National Public Radio reported allegations Jan. 30 that Freddie Mac bet against struggling borrowers looking to refinance mortgages, and now the Federal Housing Finance Agency is under pressure to explain a Collateralized Mortgage Obligation tool known as an “inverse floater.”
According to an investigation by NPR and ProPublica, an independent, nonprofit newsroom, Freddie Mac allegedly invested billions of dollars betting that a certain segment of U.S. homeowners will not be able to refinance their mortgages at today’s historically low rates. NPR further alleged that Freddie has instituted strict underwriting standards that barred homeowners from refinancing for financial gain; the more high-interest loans the government-sponsored enterprise holds the more money it makes.
NPR reported that in 2010 and 2011, Freddie sold home loans packaged as mortgage-backed securities but held back a potion of high-risk loans unlikely to qualify for refinancing due to stricter financing guidelines. As a result, those loans provided the GSE with a steady stream of income — income that would decrease if homeowners were allowed to refinance at lower rates. These types of CMOs are called “inverse floaters.”
FHFA officials released a statement Jan. 30 refuting the allegations and re-emphasizing the GSE’s commitment to helping struggling borrowers. “Freddie Mac’s retained portfolio investment in inverse floaters did not have any impact on the recent changes to the Home Affordable Refinance Program,” the statement noted. “In evaluating changes to HARP, FHFA specifically directed both Enterprises not to consider changes in their own investment income as part of the HARP evaluation process.” The FHFA statement also noted that Freddie no longer retains inverse floaters.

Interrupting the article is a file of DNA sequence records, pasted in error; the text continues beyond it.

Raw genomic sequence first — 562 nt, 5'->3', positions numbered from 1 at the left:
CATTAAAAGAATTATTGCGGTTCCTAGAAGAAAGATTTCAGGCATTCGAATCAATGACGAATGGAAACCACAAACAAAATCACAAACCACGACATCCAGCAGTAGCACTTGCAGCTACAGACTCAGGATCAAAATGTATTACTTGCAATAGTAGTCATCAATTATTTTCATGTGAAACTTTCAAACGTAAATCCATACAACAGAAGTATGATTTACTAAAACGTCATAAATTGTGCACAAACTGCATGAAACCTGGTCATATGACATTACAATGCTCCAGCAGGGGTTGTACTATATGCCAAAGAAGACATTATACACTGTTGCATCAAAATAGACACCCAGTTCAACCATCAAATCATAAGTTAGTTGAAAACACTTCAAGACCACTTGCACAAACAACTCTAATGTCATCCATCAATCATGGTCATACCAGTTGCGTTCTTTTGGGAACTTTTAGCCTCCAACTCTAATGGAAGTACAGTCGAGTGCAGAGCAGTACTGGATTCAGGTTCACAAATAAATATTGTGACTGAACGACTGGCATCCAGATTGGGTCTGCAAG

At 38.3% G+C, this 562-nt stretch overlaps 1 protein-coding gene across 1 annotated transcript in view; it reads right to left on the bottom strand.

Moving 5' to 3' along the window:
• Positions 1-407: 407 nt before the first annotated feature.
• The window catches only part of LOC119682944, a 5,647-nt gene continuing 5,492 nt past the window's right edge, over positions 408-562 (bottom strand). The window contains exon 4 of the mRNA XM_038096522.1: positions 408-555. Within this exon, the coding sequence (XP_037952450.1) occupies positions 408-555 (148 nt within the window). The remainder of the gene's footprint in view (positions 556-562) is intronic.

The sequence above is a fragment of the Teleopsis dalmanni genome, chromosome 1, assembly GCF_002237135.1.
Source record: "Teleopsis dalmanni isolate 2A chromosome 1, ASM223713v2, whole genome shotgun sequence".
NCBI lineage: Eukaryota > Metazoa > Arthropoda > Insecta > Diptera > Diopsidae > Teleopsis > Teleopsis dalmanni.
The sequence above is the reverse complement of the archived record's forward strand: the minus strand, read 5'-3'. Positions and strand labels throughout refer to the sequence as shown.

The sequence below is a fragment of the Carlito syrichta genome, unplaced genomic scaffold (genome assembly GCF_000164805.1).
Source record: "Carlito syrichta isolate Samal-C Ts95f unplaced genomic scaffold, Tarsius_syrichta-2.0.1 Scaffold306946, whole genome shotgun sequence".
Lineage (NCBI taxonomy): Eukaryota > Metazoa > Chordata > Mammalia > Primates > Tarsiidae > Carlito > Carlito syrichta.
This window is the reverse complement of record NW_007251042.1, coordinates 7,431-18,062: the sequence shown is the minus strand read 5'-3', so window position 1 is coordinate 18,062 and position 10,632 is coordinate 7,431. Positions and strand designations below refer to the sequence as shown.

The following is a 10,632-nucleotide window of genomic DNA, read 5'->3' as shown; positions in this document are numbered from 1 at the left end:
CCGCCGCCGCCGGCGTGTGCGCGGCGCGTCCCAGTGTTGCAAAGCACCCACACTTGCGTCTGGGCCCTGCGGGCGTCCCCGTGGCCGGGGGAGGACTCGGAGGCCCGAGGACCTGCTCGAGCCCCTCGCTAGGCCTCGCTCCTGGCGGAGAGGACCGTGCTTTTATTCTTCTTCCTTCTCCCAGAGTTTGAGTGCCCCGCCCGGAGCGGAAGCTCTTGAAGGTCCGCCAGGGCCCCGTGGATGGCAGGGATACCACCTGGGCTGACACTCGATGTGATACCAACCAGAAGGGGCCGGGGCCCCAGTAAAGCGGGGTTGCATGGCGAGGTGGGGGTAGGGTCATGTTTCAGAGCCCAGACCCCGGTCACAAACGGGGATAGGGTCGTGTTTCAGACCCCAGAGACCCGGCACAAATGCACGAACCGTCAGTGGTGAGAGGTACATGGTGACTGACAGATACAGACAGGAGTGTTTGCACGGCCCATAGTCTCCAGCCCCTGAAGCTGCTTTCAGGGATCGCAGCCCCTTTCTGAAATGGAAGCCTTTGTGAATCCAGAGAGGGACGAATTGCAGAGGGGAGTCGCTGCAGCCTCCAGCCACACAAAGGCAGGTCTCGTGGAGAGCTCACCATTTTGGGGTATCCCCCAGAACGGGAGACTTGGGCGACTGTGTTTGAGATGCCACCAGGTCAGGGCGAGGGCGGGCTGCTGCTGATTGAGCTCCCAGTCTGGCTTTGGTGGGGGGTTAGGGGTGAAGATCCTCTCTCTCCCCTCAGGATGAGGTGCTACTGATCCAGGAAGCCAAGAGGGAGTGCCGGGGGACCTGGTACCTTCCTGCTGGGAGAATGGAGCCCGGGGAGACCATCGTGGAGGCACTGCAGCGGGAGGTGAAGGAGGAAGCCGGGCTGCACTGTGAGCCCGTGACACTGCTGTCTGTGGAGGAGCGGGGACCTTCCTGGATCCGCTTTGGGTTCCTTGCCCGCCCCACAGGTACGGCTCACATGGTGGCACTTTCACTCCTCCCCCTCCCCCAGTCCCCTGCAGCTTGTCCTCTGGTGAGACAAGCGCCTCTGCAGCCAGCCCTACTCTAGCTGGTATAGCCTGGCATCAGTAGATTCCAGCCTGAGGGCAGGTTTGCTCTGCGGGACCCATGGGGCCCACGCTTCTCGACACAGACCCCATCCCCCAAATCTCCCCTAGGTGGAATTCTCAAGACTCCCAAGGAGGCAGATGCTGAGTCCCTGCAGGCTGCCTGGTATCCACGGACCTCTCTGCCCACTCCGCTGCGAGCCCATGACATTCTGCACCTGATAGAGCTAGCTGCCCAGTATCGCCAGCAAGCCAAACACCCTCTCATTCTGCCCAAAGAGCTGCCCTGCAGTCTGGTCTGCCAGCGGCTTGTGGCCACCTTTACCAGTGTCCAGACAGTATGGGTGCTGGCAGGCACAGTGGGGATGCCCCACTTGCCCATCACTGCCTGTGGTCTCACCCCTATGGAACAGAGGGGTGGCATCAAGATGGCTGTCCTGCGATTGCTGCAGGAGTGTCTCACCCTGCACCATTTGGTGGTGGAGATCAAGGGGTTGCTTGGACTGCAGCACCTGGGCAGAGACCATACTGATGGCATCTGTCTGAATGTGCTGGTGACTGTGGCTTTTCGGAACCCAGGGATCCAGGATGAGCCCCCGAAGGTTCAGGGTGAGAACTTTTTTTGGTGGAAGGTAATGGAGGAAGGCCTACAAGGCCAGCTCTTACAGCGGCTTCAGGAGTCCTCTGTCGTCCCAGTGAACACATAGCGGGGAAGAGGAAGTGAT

Chris Mayer, a Columbia University economist, told NPR that, “A widespread refinancing program would have many benefits … not only helping the economy and putting tens of billions of dollars back in consumers’ pockets, the equivalent of a very long-term tax cut.” While he acknowledged that inverse floater trades give GSEs a short-term incentive to deny refinancing, they don’t make sense in the long term because of the increased likelihood of foreclosures and resultant financial losses.